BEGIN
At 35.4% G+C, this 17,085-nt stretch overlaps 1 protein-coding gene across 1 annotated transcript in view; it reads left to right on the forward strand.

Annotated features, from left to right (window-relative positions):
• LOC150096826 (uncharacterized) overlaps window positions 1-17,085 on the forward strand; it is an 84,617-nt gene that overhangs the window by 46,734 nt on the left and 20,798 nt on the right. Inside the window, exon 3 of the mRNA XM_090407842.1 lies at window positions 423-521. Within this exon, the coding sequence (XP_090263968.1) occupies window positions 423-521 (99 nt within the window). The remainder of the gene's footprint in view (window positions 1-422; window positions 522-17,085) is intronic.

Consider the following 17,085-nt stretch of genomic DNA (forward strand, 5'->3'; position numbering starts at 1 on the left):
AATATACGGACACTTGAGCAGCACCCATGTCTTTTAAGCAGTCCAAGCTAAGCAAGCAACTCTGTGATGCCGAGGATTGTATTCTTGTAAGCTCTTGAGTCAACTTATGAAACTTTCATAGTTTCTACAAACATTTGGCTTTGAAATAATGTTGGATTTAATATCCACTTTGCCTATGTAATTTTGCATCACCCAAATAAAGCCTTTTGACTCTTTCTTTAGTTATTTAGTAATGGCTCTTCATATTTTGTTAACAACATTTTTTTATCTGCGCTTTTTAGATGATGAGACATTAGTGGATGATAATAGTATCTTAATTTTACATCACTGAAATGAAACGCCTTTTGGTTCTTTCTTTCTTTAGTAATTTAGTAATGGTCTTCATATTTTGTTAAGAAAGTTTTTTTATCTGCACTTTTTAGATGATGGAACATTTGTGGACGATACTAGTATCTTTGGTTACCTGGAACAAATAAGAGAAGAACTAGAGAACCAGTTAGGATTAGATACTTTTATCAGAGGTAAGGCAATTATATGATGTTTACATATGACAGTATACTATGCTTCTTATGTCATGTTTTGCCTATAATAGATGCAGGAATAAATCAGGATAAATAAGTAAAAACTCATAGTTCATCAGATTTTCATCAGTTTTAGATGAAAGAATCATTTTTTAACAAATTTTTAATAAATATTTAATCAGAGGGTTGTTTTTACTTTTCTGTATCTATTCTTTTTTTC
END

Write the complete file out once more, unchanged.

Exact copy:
At 35.4% G+C, this 17,085-nt stretch overlaps 1 protein-coding gene across 1 annotated transcript in view; it reads left to right on the forward strand.

Annotated features, from left to right (window-relative positions):
• LOC150096826 (uncharacterized) overlaps window positions 1-17,085 on the forward strand; it is an 84,617-nt gene that overhangs the window by 46,734 nt on the left and 20,798 nt on the right. Inside the window, exon 3 of the mRNA XM_090407842.1 lies at window positions 423-521. Within this exon, the coding sequence (XP_090263968.1) occupies window positions 423-521 (99 nt within the window). The remainder of the gene's footprint in view (window positions 1-422; window positions 522-17,085) is intronic.

Consider the following 17,085-nt stretch of genomic DNA (forward strand, 5'->3'; position numbering starts at 1 on the left):
AATATACGGACACTTGAGCAGCACCCATGTCTTTTAAGCAGTCCAAGCTAAGCAAGCAACTCTGTGATGCCGAGGATTGTATTCTTGTAAGCTCTTGAGTCAACTTATGAAACTTTCATAGTTTCTACAAACATTTGGCTTTGAAATAATGTTGGATTTAATATCCACTTTGCCTATGTAATTTTGCATCACCCAAATAAAGCCTTTTGACTCTTTCTTTAGTTATTTAGTAATGGCTCTTCATATTTTGTTAACAACATTTTTTTATCTGCGCTTTTTAGATGATGAGACATTAGTGGATGATAATAGTATCTTAATTTTACATCACTGAAATGAAACGCCTTTTGGTTCTTTCTTTCTTTAGTAATTTAGTAATGGTCTTCATATTTTGTTAAGAAAGTTTTTTTATCTGCACTTTTTAGATGATGGAACATTTGTGGACGATACTAGTATCTTTGGTTACCTGGAACAAATAAGAGAAGAACTAGAGAACCAGTTAGGATTAGATACTTTTATCAGAGGTAAGGCAATTATATGATGTTTACATATGACAGTATACTATGCTTCTTATGTCATGTTTTGCCTATAATAGATGCAGGAATAAATCAGGATAAATAAGTAAAAACTCATAGTTCATCAGATTTTCATCAGTTTTAGATGAAAGAATCATTTTTTAACAAATTTTTAATAAATATTTAATCAGAGGGTTGTTTTTACTTTTCTGTATCTATTCTTTTTTTC